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Fiona McMillan has been appointed as the first joint Director of Legal and Governance Services for Cambridgeshire County Council and Peterborough City Councils, following Full Council and Cabinet approval this week.

This joint post, which was advertised nationally, continues the successful arrangement between the two councils to share senior roles across the senior and corporate leadership teams where this delivers benefit for both authorities – with Gillian Beasley appointed as the two council’s joint Chief Executive in 2015 and also having a joint Director of Public Health, Liz Robin and Executive Director of People and Community Services, Wendi Ogle-Welbourn.  

Since December 2017 Fiona has been acting as Director of Law and Governance at Peterborough City Council (PCC) and since April 2018 acting Monitoring Officer at Cambridgeshire County Council (CCC) – seconded to both from her role as District Head of Law from LGSS Law (Local Government Shared Services).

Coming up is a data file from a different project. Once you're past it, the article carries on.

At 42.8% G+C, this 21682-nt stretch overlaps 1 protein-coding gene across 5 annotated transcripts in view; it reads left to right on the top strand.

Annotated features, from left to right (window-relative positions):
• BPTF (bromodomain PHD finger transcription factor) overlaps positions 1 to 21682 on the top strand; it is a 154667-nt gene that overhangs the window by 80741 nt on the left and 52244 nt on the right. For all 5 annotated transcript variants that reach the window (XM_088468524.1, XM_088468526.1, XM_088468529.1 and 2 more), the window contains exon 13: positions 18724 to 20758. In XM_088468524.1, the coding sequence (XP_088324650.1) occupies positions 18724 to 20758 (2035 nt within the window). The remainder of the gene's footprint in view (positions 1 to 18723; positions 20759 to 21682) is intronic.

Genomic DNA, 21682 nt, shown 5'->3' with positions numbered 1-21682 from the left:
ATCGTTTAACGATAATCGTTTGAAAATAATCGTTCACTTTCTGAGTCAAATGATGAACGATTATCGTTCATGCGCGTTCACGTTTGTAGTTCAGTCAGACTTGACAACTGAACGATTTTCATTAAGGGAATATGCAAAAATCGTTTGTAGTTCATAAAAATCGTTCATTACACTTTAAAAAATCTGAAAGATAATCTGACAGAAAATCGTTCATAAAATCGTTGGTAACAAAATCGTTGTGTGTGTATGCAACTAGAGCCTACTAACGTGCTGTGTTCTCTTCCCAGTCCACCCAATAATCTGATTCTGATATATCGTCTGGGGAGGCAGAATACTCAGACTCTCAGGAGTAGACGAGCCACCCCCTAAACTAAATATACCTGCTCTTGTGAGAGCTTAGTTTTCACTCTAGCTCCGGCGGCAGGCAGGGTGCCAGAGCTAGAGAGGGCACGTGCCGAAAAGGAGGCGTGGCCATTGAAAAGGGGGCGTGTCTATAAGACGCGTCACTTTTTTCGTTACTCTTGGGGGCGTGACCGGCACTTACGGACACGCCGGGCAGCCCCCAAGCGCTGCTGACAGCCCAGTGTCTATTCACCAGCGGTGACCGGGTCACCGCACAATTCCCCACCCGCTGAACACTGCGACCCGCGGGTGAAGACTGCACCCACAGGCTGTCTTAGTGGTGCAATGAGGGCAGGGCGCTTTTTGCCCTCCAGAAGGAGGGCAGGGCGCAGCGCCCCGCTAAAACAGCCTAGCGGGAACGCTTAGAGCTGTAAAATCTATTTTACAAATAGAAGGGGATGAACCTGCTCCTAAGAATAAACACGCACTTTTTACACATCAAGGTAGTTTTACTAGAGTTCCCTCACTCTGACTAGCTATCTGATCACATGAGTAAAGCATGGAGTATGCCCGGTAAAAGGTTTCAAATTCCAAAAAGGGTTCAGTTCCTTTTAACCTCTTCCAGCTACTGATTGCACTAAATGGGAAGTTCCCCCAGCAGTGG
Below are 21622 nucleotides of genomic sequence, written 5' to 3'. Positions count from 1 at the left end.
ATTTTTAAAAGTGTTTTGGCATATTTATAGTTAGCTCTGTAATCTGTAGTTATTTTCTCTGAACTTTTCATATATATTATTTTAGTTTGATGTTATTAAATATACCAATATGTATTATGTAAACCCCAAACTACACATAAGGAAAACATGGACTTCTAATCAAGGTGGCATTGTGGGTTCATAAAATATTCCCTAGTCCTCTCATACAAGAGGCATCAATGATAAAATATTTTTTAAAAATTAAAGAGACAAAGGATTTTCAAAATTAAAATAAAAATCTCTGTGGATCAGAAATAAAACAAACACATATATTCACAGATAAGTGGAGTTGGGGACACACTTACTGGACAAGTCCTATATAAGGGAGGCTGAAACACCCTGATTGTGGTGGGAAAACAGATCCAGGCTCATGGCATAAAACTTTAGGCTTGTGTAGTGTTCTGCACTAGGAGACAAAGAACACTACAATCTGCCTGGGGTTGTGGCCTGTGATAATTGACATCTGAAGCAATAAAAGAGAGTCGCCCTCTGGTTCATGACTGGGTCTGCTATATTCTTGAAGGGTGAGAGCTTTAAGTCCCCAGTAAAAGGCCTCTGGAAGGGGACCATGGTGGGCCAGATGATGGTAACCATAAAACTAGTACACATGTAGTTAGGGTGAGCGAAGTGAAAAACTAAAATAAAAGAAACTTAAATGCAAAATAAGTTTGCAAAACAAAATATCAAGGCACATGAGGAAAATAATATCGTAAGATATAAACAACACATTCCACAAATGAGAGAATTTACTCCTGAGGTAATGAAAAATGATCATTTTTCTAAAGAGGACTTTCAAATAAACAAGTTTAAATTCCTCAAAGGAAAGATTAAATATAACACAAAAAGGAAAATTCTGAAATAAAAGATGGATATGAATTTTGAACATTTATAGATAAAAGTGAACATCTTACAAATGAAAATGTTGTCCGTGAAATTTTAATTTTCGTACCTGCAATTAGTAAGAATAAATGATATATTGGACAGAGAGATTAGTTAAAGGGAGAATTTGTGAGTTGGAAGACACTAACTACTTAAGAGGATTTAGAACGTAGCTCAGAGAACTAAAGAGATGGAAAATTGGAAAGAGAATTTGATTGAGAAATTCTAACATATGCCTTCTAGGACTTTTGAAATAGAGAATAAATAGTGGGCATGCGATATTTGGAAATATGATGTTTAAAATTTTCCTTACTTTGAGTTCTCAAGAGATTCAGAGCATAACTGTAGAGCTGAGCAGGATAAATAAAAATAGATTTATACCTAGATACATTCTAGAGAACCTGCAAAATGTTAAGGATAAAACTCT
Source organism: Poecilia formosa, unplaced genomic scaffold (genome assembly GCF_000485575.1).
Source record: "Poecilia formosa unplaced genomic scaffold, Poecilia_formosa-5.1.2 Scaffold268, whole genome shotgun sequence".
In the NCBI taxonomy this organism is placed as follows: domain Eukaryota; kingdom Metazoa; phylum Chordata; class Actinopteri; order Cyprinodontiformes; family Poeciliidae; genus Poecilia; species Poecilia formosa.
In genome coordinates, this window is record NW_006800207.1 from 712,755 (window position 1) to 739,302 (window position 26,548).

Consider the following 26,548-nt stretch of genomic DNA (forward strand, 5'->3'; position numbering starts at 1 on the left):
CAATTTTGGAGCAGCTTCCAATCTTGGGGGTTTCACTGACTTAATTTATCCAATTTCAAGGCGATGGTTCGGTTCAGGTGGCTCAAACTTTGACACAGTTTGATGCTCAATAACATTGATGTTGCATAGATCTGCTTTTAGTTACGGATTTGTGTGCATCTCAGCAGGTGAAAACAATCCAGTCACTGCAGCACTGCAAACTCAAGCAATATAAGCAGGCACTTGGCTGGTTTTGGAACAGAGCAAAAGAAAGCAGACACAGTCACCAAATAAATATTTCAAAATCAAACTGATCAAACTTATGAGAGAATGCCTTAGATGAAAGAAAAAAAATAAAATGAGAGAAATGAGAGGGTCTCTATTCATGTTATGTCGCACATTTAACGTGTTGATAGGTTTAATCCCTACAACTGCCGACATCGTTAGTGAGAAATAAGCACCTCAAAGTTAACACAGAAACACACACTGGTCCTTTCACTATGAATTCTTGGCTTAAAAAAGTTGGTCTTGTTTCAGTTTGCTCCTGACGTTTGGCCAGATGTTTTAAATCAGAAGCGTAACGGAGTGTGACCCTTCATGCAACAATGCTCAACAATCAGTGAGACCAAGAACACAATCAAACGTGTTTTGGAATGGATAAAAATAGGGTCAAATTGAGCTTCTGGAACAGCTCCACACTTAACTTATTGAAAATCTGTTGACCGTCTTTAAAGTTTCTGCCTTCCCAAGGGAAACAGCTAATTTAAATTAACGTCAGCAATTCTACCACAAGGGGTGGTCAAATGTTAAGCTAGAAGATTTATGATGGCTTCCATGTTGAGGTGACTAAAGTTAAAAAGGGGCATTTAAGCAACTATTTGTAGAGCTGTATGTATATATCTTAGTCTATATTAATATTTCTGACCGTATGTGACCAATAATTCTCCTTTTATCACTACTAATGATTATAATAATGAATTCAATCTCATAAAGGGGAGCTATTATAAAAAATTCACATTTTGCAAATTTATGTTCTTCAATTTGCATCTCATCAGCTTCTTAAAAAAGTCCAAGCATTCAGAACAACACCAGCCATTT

Fiona is a qualified barrister and an experienced advisor on local government law including employment, contracts & procurement, housing, planning, licensing, environmental health & elections who has also previously worked as a monitoring officer for South Cambridgeshire District Council.

Cllr Steve Count, leader of Cambridgeshire County Council, said: “I am delighted that our shared service approach is allowing us to appoint someone of Fiona’s calibre to this joint role. This extends an approach which is already working well across both councils, and has been proved to be of benefit to the council, and ultimately the people we serve. At the joint Member appointment panel – working with our colleagues in Peterborough -   we were happy and unanimous in our decision.”

Cllr John Holdich, leader of Peterborough City Council, said: “Fiona brings vast experience and expertise to this vitally important role and I welcome her appointment. The financial challenges that we are facing are well documented and that is why we are sharing services with nearby authorities like Cambridgeshire County Council. It is an approach that is already bearing fruit by driving forward efficiencies and helping us to protect vital services.”  

The new arrangement will secure both councils’ access to high level in-house legal support at director level. The new shared role delivers a joint saving across both authorities in the region of £75K a year.

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